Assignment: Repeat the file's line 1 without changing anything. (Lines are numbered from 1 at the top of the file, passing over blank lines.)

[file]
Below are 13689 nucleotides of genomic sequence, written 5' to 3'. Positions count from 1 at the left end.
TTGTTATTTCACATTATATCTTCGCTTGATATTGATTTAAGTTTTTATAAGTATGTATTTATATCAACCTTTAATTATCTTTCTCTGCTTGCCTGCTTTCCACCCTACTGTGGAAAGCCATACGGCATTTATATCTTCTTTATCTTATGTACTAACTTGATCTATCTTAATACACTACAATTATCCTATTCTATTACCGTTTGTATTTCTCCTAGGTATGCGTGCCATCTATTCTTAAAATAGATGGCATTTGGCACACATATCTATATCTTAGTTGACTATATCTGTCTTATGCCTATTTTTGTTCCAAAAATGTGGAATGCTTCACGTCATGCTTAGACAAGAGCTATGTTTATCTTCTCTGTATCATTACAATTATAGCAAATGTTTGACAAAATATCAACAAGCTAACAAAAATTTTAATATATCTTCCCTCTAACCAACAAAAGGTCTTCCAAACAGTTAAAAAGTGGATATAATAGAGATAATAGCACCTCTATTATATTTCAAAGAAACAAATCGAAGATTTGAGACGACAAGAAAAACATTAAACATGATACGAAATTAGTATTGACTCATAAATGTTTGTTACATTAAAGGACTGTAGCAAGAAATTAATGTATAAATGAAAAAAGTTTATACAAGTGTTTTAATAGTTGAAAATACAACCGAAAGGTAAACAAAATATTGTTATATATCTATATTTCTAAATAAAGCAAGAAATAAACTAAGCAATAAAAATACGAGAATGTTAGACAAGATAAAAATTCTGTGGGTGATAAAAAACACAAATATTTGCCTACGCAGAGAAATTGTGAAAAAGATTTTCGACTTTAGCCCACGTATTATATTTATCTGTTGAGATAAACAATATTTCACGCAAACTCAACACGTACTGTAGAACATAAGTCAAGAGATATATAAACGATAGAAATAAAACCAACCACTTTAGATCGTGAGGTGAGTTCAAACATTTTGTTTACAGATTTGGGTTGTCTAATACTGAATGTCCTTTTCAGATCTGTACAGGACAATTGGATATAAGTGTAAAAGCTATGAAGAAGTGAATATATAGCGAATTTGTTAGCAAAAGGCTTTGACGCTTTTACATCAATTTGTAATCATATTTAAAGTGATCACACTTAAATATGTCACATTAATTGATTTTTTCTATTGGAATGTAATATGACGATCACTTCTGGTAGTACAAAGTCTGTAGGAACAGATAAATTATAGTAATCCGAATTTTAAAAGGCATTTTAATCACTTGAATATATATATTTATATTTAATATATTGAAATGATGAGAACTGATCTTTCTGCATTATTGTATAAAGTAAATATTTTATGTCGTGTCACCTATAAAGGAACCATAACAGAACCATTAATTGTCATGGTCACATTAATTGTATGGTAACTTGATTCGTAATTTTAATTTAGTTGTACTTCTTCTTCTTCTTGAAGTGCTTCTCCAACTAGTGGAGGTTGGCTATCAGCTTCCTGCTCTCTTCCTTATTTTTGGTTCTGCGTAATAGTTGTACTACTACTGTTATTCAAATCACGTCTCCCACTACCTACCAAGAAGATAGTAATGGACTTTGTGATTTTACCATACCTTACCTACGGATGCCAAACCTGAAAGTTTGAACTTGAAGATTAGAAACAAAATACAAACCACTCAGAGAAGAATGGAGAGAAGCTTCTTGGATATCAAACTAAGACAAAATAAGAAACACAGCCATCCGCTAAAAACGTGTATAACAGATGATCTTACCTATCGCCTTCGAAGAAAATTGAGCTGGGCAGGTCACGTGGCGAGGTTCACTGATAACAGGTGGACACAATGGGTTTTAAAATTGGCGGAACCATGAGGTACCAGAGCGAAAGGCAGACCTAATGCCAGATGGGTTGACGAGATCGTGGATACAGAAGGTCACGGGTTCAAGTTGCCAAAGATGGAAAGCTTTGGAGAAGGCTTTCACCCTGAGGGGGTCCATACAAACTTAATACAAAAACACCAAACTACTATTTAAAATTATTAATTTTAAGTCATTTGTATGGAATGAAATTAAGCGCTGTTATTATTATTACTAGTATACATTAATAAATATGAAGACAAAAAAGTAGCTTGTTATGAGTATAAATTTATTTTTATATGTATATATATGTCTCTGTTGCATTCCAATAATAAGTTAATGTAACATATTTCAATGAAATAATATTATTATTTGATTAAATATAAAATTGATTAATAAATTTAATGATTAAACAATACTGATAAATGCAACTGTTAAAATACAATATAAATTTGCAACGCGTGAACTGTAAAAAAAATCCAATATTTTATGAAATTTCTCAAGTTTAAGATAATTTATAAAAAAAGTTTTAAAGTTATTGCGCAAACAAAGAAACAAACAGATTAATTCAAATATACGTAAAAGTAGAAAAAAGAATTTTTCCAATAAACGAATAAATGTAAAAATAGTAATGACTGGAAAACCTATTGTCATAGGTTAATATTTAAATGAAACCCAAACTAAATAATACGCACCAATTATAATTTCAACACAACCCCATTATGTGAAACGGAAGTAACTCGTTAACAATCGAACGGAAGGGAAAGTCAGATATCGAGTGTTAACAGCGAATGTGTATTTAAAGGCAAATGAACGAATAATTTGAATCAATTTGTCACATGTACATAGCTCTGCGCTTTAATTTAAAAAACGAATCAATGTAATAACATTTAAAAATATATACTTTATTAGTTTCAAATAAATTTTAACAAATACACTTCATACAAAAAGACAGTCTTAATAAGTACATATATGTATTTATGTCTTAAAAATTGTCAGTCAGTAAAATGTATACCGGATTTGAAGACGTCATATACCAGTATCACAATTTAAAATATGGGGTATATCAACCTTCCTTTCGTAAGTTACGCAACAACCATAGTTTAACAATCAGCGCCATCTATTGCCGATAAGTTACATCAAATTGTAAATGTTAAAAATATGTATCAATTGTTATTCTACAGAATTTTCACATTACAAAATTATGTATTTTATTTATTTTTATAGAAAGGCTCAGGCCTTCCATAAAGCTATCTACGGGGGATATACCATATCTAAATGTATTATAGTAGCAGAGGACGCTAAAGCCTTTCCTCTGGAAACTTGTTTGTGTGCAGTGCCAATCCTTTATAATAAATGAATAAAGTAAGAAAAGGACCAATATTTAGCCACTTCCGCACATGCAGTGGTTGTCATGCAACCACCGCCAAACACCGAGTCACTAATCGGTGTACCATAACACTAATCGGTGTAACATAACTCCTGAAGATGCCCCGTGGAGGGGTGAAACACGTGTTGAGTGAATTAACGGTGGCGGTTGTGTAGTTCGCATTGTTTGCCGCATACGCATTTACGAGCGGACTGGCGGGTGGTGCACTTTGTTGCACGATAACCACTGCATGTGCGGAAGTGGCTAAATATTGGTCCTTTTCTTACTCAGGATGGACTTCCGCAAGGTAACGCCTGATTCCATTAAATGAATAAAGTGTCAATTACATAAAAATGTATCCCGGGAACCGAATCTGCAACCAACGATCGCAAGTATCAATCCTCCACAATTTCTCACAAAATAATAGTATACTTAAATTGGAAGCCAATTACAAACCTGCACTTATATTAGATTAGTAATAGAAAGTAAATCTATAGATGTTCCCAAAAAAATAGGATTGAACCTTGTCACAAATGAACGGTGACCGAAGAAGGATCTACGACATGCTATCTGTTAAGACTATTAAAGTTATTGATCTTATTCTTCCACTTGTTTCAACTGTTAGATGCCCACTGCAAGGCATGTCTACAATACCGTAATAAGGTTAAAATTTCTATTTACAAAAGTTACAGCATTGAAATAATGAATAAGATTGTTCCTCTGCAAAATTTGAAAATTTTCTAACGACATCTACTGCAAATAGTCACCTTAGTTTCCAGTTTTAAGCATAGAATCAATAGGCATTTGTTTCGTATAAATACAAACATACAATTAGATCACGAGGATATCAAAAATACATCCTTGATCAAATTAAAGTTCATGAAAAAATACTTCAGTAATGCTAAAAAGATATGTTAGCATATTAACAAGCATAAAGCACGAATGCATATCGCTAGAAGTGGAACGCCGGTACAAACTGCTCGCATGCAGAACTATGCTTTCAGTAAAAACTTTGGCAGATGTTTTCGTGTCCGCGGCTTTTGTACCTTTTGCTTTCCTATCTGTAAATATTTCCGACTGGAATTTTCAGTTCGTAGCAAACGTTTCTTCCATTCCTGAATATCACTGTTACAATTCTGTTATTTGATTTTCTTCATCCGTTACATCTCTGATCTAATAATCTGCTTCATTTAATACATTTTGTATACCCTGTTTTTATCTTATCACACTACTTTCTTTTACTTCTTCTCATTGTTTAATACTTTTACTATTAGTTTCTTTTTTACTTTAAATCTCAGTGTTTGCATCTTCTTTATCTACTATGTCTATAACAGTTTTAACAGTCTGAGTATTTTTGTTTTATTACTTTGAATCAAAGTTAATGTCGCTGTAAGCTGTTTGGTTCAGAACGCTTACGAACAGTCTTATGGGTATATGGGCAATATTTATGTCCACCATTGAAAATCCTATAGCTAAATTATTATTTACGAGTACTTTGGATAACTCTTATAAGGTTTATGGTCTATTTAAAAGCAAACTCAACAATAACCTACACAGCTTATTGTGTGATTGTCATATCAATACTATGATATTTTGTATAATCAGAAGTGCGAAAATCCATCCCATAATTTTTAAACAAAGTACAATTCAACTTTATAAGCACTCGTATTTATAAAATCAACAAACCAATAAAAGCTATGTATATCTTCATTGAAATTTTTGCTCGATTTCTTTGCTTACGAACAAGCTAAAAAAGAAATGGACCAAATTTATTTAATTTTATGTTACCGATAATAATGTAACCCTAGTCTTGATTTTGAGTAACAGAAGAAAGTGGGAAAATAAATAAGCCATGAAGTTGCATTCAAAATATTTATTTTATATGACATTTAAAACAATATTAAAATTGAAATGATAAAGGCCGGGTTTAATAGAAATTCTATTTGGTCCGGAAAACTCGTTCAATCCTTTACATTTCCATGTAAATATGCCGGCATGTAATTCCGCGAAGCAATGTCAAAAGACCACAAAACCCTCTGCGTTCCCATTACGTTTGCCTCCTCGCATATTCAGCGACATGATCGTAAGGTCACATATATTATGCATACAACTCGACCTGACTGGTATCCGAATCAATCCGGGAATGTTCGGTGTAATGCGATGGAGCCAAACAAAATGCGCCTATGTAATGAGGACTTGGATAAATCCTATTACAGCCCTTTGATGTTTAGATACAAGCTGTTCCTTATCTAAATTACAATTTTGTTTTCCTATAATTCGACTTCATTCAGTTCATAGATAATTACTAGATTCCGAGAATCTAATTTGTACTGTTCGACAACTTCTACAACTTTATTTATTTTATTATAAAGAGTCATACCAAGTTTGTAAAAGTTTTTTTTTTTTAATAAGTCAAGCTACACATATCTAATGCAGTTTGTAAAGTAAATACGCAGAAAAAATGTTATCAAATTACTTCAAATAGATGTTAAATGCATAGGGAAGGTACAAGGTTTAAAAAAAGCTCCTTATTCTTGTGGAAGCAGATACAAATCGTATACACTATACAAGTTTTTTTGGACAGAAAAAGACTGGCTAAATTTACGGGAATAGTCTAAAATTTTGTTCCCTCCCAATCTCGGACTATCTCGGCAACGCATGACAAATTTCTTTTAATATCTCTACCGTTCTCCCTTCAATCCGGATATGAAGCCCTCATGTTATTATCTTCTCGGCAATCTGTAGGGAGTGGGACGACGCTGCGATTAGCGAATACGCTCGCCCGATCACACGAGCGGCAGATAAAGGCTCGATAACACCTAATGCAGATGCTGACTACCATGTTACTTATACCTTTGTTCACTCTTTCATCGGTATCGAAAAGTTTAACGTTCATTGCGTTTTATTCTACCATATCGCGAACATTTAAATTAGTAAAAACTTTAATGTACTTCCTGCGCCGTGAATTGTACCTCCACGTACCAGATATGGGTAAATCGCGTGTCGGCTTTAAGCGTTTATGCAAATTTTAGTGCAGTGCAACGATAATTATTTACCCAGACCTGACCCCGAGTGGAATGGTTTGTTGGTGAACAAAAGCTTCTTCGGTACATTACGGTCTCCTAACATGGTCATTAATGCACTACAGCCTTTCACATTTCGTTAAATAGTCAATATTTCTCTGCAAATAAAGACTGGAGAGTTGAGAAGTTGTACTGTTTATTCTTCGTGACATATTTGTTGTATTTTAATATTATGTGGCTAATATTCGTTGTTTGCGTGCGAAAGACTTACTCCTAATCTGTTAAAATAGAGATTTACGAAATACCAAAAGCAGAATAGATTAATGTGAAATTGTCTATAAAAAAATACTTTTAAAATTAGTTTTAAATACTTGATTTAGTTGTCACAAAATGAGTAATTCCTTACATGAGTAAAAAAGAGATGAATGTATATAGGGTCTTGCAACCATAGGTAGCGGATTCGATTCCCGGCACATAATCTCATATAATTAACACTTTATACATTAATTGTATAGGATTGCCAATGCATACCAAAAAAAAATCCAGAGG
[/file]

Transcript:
Below are 13689 nucleotides of genomic sequence, written 5' to 3'. Positions count from 1 at the left end.